Ragnarok is the Norse word for “the doom of the gods”, which is the end of the mythological cycle. It was at this time that the cosmos was destroyed and later re-created.

For many years, the prophecies predicted the reign of the gods and goddesses would end. The humans in Midgard were increasingly becoming listless, apathetic and agnostic. Additionally, the gods and goddesses had quite unbecomingly broken their oaths during the Fortification of the Asgard. There was a looming eventuality that the cosmos would fall.

Balder, the god of love and justice, was killed by the scheming and two-faced minor god Loki, and was now confined to the underworld. Loki and his gigantic wolf son, Fenrir, were imprisoned and chained to prevent them from doing further damage. Odin, the head god and father of Heimdall, chose the strongest human warriors and prepared them to join in the upcoming battle against the world-destroying giants. The gods were preparing, but in their hearts they knew that the end was inevitable and the worst was yet to happen.

As predicted, the time had come: the beginning of the end. First, the Fimbulwinter arrived, a mighty winter with snow that fell from every direction. The brutal winter lasted for three years straight without the usual break for the summer season. Next, the wicked Loki and Fenrir broke free of their chains. The great tree Yggdrasil began to shake and tremble. It was no longer able to hold the Nine Worlds together as strongly as before.

Heimdall spotted an army of giants headed toward the Asgard. He could see in the distance the scandalous escapee Loki standing at the helm of the Ship of the Dead that was quickly approaching.

Heimdall sounded his horn to warn the gods! From all corners of all worlds, gods, giants, elves, dwarves and demons met for the final battle on the plain of Vigrid.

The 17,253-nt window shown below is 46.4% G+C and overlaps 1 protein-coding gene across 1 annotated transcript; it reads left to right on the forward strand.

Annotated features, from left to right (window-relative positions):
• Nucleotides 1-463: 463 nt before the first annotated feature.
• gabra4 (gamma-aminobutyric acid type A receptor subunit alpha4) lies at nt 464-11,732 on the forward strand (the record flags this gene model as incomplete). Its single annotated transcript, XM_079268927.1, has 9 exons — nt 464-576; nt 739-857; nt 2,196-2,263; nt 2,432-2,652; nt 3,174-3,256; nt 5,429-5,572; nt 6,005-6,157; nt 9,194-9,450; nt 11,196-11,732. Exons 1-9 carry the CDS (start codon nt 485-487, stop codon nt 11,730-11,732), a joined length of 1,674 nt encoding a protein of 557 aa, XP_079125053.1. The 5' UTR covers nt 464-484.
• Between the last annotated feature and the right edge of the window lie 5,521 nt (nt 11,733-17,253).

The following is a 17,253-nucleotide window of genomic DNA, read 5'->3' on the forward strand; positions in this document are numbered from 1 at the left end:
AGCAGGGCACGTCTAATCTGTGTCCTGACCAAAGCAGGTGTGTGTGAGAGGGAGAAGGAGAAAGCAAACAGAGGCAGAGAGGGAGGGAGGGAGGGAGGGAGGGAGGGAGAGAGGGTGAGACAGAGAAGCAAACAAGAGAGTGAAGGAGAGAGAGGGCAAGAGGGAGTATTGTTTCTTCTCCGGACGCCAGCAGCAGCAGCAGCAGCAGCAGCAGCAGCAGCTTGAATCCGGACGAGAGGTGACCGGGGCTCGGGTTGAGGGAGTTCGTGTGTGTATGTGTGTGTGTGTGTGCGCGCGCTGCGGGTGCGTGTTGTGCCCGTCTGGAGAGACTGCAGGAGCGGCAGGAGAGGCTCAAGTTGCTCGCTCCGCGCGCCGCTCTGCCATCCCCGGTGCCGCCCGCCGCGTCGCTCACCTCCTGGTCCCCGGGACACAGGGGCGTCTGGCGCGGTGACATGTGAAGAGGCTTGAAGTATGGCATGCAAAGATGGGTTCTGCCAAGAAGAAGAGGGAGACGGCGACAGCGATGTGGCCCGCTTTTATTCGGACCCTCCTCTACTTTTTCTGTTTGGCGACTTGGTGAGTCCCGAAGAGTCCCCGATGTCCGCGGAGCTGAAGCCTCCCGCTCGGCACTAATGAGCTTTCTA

The evil giants began their destruction of the Asgard and then expanded to all of the other worlds. Fenrir, the giant wolf, ran across the worlds with his lower jaw dragging along the ground and his upper jaw in the sky, eating everything in his path. The sun was pulled down from the sky and eaten by the savage beast. Subsequently, his brother Hati ate the moon and left the Earth in total darkness.

The gods put up a valiant fight. Each of them was matched in the war with a giant. Heimdall fought the final battle against his long time enemy, Loki. In the end, neither survived.

A giant called Surt swept a flaming sword across the Earth, causing an inferno like the fires of hell. All nine of the worlds burned, and almost everyone perished. The Earth sank into the sea. Creation had been reversed, and what was left was endless darkness and silence. Ginnungagap, the Void.

Following the destruction, a new and ideal world rose from the sea. Balder was released from the underworld. Two humans were spared and began to repopulate the world. All prior misery and wickedness no longer existed. A few gods survived, while others were reborn. All was good and right again for gods and humans.

Modern Influence

A continued fascination with the character of Heimdall, and the other Norse gods and their stories, is evidenced by the many books, comics, movies and games that are based on Norse mythology and its characters today.

Heimdall first appeared in a Marvel Comic called Journey into Mystery #85 in 1962. Now considered a classic comic collectible, a copy in pristine condition currently sells for $4,000 to $5,000 on eBay. The Yu-Gi-Oh game has a “Heimdall the Guardian of the Bifrost Bridge” card typed as a warrior and played as an Asgardian.

Heimdall is a featured character in numerous Avenger and Thor movies and television series. Actor Idris Elba portrays Heimdall in several of the recent Marvel films and continues with the role in the 2017 movie, Thor: Ragnarok.